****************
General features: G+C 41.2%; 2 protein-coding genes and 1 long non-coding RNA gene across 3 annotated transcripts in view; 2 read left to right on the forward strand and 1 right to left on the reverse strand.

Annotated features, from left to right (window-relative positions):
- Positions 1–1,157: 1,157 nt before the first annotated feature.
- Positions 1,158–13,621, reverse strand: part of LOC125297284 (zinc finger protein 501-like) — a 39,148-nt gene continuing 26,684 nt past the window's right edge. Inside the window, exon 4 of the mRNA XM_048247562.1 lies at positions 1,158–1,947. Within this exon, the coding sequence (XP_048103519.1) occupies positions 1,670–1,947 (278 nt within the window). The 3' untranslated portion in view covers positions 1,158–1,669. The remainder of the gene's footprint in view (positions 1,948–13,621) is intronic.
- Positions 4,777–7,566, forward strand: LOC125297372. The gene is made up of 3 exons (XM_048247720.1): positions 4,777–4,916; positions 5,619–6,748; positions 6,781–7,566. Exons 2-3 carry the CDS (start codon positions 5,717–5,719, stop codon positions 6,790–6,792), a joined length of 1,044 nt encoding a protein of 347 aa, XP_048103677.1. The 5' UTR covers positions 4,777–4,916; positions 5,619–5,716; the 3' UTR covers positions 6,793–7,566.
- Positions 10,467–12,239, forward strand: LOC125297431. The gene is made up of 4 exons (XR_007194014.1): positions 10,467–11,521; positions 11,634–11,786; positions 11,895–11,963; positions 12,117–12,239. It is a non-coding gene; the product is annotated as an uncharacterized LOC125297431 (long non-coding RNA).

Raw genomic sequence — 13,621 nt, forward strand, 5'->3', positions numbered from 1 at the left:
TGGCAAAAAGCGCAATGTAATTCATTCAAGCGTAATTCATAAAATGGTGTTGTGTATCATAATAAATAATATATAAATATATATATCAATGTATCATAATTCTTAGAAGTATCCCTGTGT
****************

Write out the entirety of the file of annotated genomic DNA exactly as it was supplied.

General features: G+C 41.2%; 2 protein-coding genes and 1 long non-coding RNA gene across 3 annotated transcripts in view; 2 read left to right on the forward strand and 1 right to left on the reverse strand.

Annotated features, from left to right (window-relative positions):
- Positions 1–1,157: 1,157 nt before the first annotated feature.
- Positions 1,158–13,621, reverse strand: part of LOC125297284 (zinc finger protein 501-like) — a 39,148-nt gene continuing 26,684 nt past the window's right edge. Inside the window, exon 4 of the mRNA XM_048247562.1 lies at positions 1,158–1,947. Within this exon, the coding sequence (XP_048103519.1) occupies positions 1,670–1,947 (278 nt within the window). The 3' untranslated portion in view covers positions 1,158–1,669. The remainder of the gene's footprint in view (positions 1,948–13,621) is intronic.
- Positions 4,777–7,566, forward strand: LOC125297372. The gene is made up of 3 exons (XM_048247720.1): positions 4,777–4,916; positions 5,619–6,748; positions 6,781–7,566. Exons 2-3 carry the CDS (start codon positions 5,717–5,719, stop codon positions 6,790–6,792), a joined length of 1,044 nt encoding a protein of 347 aa, XP_048103677.1. The 5' UTR covers positions 4,777–4,916; positions 5,619–5,716; the 3' UTR covers positions 6,793–7,566.
- Positions 10,467–12,239, forward strand: LOC125297431. The gene is made up of 4 exons (XR_007194014.1): positions 10,467–11,521; positions 11,634–11,786; positions 11,895–11,963; positions 12,117–12,239. It is a non-coding gene; the product is annotated as an uncharacterized LOC125297431 (long non-coding RNA).

Raw genomic sequence — 13,621 nt, forward strand, 5'->3', positions numbered from 1 at the left:
TGGCAAAAAGCGCAATGTAATTCATTCAAGCGTAATTCATAAAATGGTGTTGTGTATCATAATAAATAATATATAAATATATATATCAATGTATCATAATTCTTAGAAGTATCCCTGTGT